The 1950’s saw a post war boom, causing a huge growth in employment in the engineering and motor industries that could not be met from the UK population. So new communities from the Indian sub-continent and the Carribean came to make Bmingham their home .

Today

Since the worldwide  economic upheavals of the 1970’s and 1980’s Birmingham has shifted its focus from manufacturing to a service based economy, benefiting from being the regional capital and centre for employment and commerce. Innovative new industries are rapidly making Birmingham their home, from graphic designers to computer game programmers,  supported by Birmingham’s world-renowned universities and colleges.

Natural Stone Restoration Cleaning Sealing UK

This post was first shown on http://www.abbeyfloorcare.co.uk/natural-stone-restoration-cleaning-sealing-uk/

Image of David Allen Owner of Abbey Floor Care

I’m David Allen – The Owner Of Abbey Floor Care

Natural Stone Restoration Cleaning & Sealing Services


Get in touch

How Can I Help You?

All The Pictures Show Actual Natural Stone Restoration Jobs By Abbey Floor Care

Marble


abbey floor care marble polishing picture

Travertine


abbey floorcare travertine polishing image

Limestone


image of abbey floor care limestone restoration

Terrazzo


image of terrazzo restoration by abbey floor care

Granite


image of granite polishing by abbey floor care

Slate


image of abbey floor care cleaning and re-sealing chinese slate floor

Sandstone


image of abbeyfloorcare cleaning and sealing a sandstone floor

Let’s restore your natural stone floor to its original beauty!


Get your free quote

“My floor looks brand new and fabulous. I’m so pleased.”

 

Mrs. Alhmbrasani

Contact Us

Complete This Simple Contact Form For A Free Quotation

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Please give the approximate sizes of your floors, the condition – (chips, scratches, marks, lippage, dity grout} etc.

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David Allen Natural Stone Restoration SpecialistYou may try to restore your natural stone floor yourself. Or you may ignore the problem, in the hope that your family, guests and visitors will not see it.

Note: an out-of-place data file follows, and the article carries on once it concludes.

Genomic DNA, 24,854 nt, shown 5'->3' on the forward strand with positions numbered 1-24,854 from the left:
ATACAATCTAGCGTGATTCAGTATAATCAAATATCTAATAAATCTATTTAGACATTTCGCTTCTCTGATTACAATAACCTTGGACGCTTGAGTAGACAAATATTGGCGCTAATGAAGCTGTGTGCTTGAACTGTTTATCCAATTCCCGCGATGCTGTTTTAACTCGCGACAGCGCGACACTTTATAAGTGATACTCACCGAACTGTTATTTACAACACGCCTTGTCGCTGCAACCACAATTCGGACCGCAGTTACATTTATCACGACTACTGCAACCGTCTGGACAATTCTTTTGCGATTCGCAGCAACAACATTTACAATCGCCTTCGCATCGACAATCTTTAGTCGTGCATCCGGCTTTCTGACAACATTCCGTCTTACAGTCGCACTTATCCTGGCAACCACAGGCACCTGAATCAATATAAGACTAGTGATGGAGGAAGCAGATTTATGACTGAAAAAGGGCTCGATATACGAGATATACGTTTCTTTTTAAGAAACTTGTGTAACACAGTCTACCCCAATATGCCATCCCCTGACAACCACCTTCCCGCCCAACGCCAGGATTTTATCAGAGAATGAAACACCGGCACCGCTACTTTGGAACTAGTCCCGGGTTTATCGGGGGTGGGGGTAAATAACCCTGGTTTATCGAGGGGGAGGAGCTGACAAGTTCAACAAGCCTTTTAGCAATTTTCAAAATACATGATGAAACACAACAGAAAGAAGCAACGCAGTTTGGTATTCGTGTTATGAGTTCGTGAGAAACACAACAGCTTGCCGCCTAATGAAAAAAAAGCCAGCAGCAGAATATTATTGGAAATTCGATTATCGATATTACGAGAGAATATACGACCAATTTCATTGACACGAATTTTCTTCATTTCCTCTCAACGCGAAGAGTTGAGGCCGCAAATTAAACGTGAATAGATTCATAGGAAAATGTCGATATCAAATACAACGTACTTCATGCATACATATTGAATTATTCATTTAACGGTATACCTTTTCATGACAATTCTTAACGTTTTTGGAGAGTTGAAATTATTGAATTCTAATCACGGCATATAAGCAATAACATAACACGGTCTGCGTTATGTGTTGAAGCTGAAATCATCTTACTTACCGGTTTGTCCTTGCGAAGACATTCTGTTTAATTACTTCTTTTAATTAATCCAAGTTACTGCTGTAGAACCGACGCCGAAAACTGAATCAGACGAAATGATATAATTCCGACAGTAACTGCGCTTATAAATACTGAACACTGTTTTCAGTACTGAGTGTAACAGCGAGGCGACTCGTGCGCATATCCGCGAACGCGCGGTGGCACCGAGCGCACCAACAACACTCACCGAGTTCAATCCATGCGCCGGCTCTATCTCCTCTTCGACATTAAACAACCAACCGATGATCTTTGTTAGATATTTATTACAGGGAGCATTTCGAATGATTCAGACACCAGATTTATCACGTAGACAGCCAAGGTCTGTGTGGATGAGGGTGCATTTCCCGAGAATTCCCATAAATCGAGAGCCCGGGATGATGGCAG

However, it is unlikely that you will have any lasting success.

This is because when a stone floor problem becomes visible, it is often way past a do it yourself solution.

This is because we look at our floors when we are standing.

So when a floor looks dirty it is absolutely packed with dirt, because the dirt has become ingrained in the surface.

When a stone floor starts to look dull it will be full of scratches and soils that mopping will not solve.

Over the years, stone floor tiles can lose their lustre, requiring a deep clean and reseal, generally referred to as natural stone restoration. You have made a significant investment in your stone floors, so the last thing you want to do is change them when they get dirty.

Daily cleaning and maintenance are critical to maintaining a beautiful, clean surface. But cleaning alone is not enough. A well organised, consistent cleaning schedule will not prevent stains and scratches making the floor dull and difficult to clean.

To make sure your floor is always looking at its best, you will need to hire a professional natural stone restoration company to help bring back the original finish.

Abbey Floor Care offers a range of cleaning and sealing solutions for your stone floors at reasonable costs. Floor cleaning and sealing costs depend on the type of floor and the level of cleaning you want.

When thinking about natural stone restoration, it is easier to split it into two broad categories, calcium and non-calcium stones.

Popular calcuim stones are Limestone, Marble, Travertine and Terrazzo.

Limestone
Calcite Stones started their life as the shells and skeletons of sea creatures. Over time the shells and skeletons accumulated on the seabed. Eventually, with pressure and time, the calcium carbonate sediment hardens into limestone.

Limestone is mostly used in flooring with a natural, matte, or honed, mid to high sheen finish.

Travertine